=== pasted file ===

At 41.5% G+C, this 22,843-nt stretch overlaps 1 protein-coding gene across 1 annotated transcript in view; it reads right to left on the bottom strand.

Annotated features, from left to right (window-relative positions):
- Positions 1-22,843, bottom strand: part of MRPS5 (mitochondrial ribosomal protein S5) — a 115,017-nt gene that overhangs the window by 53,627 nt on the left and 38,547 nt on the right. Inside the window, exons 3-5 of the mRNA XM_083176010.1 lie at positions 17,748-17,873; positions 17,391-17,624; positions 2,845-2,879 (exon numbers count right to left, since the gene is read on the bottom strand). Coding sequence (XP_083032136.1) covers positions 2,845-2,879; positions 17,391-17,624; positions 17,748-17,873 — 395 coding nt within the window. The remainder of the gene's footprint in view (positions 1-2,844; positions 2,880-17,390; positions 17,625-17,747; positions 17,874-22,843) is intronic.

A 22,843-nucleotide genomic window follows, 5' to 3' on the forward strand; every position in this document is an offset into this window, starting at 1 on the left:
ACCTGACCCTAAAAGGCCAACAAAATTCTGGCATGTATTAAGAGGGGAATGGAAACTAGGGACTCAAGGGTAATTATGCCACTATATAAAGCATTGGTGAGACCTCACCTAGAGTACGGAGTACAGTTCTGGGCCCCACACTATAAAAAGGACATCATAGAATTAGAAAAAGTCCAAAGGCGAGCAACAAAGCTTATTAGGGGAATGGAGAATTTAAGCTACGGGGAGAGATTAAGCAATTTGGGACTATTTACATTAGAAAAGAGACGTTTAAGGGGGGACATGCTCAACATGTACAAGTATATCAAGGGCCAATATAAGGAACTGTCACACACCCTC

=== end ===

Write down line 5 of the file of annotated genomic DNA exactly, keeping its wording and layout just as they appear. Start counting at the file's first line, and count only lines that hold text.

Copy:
ACCTGACCCTAAAAGGCCAACAAAATTCTGGCATGTATTAAGAGGGGAATGGAAACTAGGGACTCAAGGGTAATTATGCCACTATATAAAGCATTGGTGAGACCTCACCTAGAGTACGGAGTACAGTTCTGGGCCCCACACTATAAAAAGGACATCATAGAATTAGAAAAAGTCCAAAGGCGAGCAACAAAGCTTATTAGGGGAATGGAGAATTTAAGCTACGGGGAGAGATTAAGCAATTTGGGACTATTTACATTAGAAAAGAGACGTTTAAGGGGGGACATGCTCAACATGTACAAGTATATCAAGGGCCAATATAAGGAACTGTCACACACCCTC